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Lake levels rise, most flooding fears subside after Hanna

Posted September 8, 2008
Updated September 9, 2008

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— Johnston County dodged a last-minute salvo from Tropical Storm Hanna when the Neuse River failed to rise above flood stage Monday. But regional lakes reached new heights in the storm's aftermath.

Emergency officials worried that Hanna's heavy rains could cause the Neuse to reach 20 feet at Smithfield – 5 feet above flood stage in an area with a water treatment plant.

At that point, the river "starts to become a concern for us, especially the businesses and the residents that live right alongside the river," Derrick Duggins, Johnston's emergency management coordinator, said.

Duggins said his agency made calls to approximately 12,000 residents and businesses along the river, warning of potential flooding.

However, by lunchtime, the Neuse had not left its banks in Smithfield, and local officials received a fresh forecast predicting it would stay that way.

"The National Weather Service has advised me that the river has crested and that we shouldn't have any other problems with additional flooding," Duggins said.

WRAL News' helicopter, Sky 5, flew over the area, and from Raleigh to Smithfield, the Neuse was swollen but did not burst out of its banks. One crew cleared debris from underneath a bridge, but water continued to flow downstream.

However, Goldsboro should remain on the alert for flooding when the Neuse reaches flood stage there later this week, the National Weather Service warned.

To prevent flooding farther downstream – in places including Smithfield, Clayton and Goldsboro – the U.S. Army Corps of Engineers has not increased releases from Falls Lake, which 8 feet above normal. Raleigh got 5.19 inches of rain from Hanna.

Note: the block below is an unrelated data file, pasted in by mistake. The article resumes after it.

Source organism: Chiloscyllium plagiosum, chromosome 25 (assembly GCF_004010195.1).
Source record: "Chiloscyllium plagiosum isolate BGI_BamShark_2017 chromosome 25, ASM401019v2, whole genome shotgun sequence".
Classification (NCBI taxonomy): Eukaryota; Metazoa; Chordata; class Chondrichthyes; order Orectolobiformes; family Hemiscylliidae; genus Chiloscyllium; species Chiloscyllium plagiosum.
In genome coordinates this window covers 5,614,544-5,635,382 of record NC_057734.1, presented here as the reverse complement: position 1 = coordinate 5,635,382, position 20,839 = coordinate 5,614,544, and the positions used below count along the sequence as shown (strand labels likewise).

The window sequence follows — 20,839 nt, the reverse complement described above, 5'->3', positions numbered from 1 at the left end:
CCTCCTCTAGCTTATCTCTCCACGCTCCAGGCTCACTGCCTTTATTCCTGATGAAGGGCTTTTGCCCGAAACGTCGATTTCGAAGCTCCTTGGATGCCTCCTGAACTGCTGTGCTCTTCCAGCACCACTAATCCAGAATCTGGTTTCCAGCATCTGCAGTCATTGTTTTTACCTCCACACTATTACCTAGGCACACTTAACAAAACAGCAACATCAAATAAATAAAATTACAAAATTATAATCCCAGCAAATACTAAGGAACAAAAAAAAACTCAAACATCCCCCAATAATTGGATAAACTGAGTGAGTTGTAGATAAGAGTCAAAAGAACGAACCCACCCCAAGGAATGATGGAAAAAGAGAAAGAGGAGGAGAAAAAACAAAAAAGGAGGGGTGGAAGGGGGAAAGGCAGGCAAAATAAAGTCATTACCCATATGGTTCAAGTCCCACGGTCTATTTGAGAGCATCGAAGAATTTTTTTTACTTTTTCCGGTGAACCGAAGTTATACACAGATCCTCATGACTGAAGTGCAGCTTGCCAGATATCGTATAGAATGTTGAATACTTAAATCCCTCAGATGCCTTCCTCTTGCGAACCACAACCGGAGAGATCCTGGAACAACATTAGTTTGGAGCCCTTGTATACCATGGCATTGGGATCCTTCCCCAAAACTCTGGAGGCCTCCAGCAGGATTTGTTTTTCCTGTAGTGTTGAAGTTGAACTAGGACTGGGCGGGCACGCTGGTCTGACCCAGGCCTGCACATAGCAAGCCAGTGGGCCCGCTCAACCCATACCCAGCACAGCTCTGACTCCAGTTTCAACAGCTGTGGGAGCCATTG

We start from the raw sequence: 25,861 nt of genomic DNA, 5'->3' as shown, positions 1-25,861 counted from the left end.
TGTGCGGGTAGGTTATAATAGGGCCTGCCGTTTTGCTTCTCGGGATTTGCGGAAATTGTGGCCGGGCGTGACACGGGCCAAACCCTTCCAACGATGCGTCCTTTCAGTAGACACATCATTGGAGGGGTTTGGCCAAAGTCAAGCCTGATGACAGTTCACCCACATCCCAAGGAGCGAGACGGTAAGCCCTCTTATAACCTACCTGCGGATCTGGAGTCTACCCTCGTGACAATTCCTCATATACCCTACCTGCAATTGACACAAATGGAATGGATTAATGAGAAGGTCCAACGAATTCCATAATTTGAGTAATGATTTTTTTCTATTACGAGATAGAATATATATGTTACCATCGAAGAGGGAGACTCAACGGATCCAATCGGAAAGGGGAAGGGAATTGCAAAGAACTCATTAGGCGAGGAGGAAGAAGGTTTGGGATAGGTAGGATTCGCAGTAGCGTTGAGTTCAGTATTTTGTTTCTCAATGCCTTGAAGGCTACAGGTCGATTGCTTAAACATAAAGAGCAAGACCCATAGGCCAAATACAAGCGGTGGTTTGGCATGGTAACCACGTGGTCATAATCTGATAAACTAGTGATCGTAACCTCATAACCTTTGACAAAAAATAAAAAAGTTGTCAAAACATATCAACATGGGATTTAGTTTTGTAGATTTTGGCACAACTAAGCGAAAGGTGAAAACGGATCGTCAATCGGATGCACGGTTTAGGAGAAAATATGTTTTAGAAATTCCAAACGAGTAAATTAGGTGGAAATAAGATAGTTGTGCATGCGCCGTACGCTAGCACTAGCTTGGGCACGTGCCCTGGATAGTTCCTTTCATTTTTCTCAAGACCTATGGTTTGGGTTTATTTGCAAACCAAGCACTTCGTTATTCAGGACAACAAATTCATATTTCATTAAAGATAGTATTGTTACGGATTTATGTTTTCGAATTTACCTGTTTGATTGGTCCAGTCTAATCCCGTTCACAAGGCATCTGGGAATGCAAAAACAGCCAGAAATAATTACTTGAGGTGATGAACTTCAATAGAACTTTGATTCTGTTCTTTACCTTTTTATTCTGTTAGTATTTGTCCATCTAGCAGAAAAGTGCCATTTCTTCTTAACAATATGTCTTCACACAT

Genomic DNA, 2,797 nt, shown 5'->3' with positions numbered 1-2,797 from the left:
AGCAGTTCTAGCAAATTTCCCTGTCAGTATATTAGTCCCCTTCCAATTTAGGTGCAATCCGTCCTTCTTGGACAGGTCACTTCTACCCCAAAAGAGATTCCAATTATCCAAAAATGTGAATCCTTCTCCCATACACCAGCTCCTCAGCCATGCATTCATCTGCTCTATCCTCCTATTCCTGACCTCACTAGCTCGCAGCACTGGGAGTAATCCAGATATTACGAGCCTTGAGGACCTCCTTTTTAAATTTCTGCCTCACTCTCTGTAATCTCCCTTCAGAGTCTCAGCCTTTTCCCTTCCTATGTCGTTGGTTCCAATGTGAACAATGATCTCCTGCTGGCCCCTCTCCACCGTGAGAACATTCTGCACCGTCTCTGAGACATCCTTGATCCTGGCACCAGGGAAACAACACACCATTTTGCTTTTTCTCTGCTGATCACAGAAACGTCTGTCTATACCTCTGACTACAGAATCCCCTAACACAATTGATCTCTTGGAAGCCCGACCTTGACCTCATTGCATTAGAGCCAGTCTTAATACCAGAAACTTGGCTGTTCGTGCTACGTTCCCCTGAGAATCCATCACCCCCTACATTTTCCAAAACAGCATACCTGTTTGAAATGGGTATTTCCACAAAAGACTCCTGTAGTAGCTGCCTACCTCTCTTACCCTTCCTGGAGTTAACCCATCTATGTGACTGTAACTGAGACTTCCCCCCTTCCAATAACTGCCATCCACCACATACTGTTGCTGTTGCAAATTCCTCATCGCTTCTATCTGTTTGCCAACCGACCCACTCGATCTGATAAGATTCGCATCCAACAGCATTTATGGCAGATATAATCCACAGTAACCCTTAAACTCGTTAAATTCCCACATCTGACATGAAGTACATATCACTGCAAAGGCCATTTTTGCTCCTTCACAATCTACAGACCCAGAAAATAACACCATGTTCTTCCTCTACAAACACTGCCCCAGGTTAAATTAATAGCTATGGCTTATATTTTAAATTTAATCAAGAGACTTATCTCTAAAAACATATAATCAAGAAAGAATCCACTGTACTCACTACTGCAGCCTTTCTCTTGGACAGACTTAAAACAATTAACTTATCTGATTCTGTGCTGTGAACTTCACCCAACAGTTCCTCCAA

That level, combined with storm debris, means Falls Lake is the most dangerous it has been for boaters in years, said Penny Schmitt, a spokeswoman for the Corps. Debris and snakes float on the lake's surface, and below it lie trees that dried out and tumbled into the lake during the drought.

The Corps will need to increase flows later this week to relieve pressure on the Falls Lake dam, Schmitt said. Flows have already been increased from Jordan Lake, which is 6.4 feet above normal.

Hanna also gave a welcome boost to lakes and the water supply in Orange County.

The Orange Water and Sewer Authority, which serves the Chapel Hill and Carrboro area, said it lake levels were up from 79 percent full Friday to 95 percent full Monday morning. That gives OWASA a year's supply of water on hand.

Cane Creek Reservoir received 3.81 inches of rain and went from 5 feet below normal to a little more than a foot below normal. University Lake, which got 5.26 inches of rain, was overflowing Saturday.


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  • Me again Sep 9, 2008

    jesmyopinion- thanks for the WRAL link but we're still .23 under normal since 1/1/07. LOL

    bs101fly: we will all be able to wash our cars in February when it's safe.

  • keithcal Sep 8, 2008

    It's not about the lake levels, it's about ground water levels. If that is low, the lakes would drain quicker than they did last year without rain for a period of time. That's why it's still considered a drought, not because of rainfall amounts.

  • Just the facts mam Sep 8, 2008

    Well, at least the "drought" from last year is over. I believe the "drought" was generally considered to have started the beginning of 2007, and according to WRAL web site, we are now at normal levels of rainfall from 01/01/07 until the present, and way above average for the past year. I guess cannot blame the drought on global warming anymore...

  • Buford T. Justice Sep 8, 2008

    I'd gladly help with the high water level in Falls Lake by watering my yard more than once a week if Heir Meeker will let me.

  • bs101fly Sep 8, 2008

    But you STILL can't wash your ride and you have NO business watering your lawn.
    Says the great "convention center all about me" Mayor Meeker!